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2016 Graves Blanc

Château Graville-Lacoste

2016 Graves <i>Blanc</i> Château Graville-Lacoste - Kermit Lynch Wine Merchant
There could be no better way to enjoy this crisp, invigorating Graves than with a platter of fresh seafood. Raw oysters, fresh shrimp, clams, scallops, crab, langoustines ... the more the merrier. If you want to try a Bordelais specialty, serve these ice-cold, briny creatures alongside smoky, hot-off-the-grill sausages and a crusty baguette. This Graves is distinguished by its high percentage of Sémillon, sourced from vineyards in the greatest white wine terroir in all of Bordeaux.

Dixon Brooke

$19.00
Vintage: 2016
Bottle Size: 750mL
Blend: 75% Sémillon, 20% Sauvignon Blanc, 5% Muscadelle
Appellation: Graves
Country: France
Region: Bordeaux
Producer: Château Graville-Lacoste
Winemaker: Hervé Dubourdieu
Vineyard: 45-48 years, 13 ha
Soil: Clay & Limestone on fissured rock
Aging: Vinification and aging in stainless steel
Farming: Lutte Raisonnée
Alcohol: 12%

More from this Producer or Region

About Bordeaux

Often considered the wine capital of the world, Bordeaux and its wines have captured the minds, hearts, and wallets of wine drinkers for centuries. For many, the wines provide an inalienable benchmark against which all other wines are measured.

Bordeaux is divided into three winegrowing regions with the city that gives the region its name in the near geographical center. The “right bank,” or the area located east of the Dordogne River, produces wines that are predominantly Merlot with small amounts of Cabernet Franc and Cabernet Sauvignon. The “left bank” is located to the west of the Garonne River and produces wines dominated by Cabernet Sauvignon, with Cabernet Franc, Merlot, Malbec and Petit Verdot.

The third region, Entre-Deux-Mers, lies between both rivers and produces white wines from Sauvignon Blanc, Sémillon, and Muscadelle. Though technically in the left bank, it is worth noting the appellation of Sauternes, which produces arguably the world’s most famous sweet wines from Sauvignon Blanc, Sémillon, and Muscadelle as well.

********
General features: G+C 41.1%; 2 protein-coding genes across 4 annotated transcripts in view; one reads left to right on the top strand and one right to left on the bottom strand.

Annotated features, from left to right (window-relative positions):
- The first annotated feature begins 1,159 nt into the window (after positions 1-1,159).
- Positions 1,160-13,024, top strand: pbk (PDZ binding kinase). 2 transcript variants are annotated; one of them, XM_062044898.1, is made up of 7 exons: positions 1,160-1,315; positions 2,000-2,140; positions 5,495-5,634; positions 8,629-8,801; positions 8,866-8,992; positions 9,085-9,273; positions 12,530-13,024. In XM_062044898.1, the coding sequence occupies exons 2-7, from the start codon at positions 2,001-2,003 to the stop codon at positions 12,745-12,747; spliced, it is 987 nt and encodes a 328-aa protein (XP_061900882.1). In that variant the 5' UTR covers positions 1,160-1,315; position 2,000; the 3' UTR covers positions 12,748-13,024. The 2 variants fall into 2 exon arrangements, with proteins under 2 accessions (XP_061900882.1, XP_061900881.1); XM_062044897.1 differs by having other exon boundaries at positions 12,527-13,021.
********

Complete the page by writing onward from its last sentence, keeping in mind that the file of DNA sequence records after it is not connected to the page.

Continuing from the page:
Though many top Bordeaux wines are sold en primeur (in advance of their bottling) and often through a middleman known as a negoçiant, Kermit has always preferred to purchase directly from the winemaker. For more than three decades he has sought out small producers, who make classic Bordeaux wines and are willing to play outside the negoçiant system. This ethic has led to longstanding relationships, excellent prices, and perhaps most important—wines of great value and longevity.

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2016 Bordeaux Blanc

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2015 Bordeaux Sauvignon Gris

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2014 Sauternes

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2012 Lussac St.-Émilion

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2014 Pomerol “Pom 'N' Roll”

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2013 Lalande-de-Pomerol

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2008 Pomerol

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2011 Canon-Fronsac

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2014 Haut-Médoc

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2013 Atlantique Blanc “Définition”

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I want you to realize once and for all: Even the winemaker does not know what aging is going to do to a new vintage; Robert Parker does not know; I do not know. We all make educated (hopefully) guesses about what the future will bring, but guesses they are. And one of the pleasures of a wine cellar is the opportunity it provides for you to witness the evolution of your various selections. Living wines have ups and downs just as people do, periods of glory and dog days, too. If wine did not remind me of real life, I would not care about it so much.

Inspiring Thirst, page 171

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